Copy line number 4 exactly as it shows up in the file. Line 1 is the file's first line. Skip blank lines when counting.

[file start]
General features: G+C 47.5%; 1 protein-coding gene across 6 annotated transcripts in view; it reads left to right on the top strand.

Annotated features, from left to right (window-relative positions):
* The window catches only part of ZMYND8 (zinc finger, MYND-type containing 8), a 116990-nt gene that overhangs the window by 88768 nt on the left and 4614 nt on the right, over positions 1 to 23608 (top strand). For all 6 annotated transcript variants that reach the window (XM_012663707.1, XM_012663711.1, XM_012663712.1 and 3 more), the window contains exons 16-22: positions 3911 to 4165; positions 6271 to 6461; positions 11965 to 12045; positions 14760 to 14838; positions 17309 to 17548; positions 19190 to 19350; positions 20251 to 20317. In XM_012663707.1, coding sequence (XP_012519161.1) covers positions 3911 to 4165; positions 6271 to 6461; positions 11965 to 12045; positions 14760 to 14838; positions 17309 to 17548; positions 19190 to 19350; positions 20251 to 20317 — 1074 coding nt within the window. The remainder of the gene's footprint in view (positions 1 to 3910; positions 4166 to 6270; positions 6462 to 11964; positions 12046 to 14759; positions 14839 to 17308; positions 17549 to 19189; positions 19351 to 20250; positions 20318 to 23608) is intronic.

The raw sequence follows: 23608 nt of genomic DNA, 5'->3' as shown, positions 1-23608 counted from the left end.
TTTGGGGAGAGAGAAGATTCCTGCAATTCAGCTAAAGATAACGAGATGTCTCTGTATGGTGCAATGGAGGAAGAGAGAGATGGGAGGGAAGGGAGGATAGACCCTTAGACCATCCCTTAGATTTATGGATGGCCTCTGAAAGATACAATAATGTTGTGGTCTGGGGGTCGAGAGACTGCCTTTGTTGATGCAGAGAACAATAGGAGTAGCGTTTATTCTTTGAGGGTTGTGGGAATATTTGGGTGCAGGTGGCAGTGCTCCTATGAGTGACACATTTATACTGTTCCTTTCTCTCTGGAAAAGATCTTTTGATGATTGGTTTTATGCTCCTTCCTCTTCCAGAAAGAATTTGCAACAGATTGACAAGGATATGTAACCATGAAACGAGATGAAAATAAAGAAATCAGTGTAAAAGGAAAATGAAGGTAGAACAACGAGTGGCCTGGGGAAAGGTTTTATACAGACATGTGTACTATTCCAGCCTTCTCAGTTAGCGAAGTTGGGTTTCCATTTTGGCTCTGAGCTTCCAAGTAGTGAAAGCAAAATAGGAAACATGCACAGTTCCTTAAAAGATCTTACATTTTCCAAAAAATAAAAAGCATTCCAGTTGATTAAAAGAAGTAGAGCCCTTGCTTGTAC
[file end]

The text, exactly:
The raw sequence follows: 23608 nt of genomic DNA, 5'->3' as shown, positions 1-23608 counted from the left end.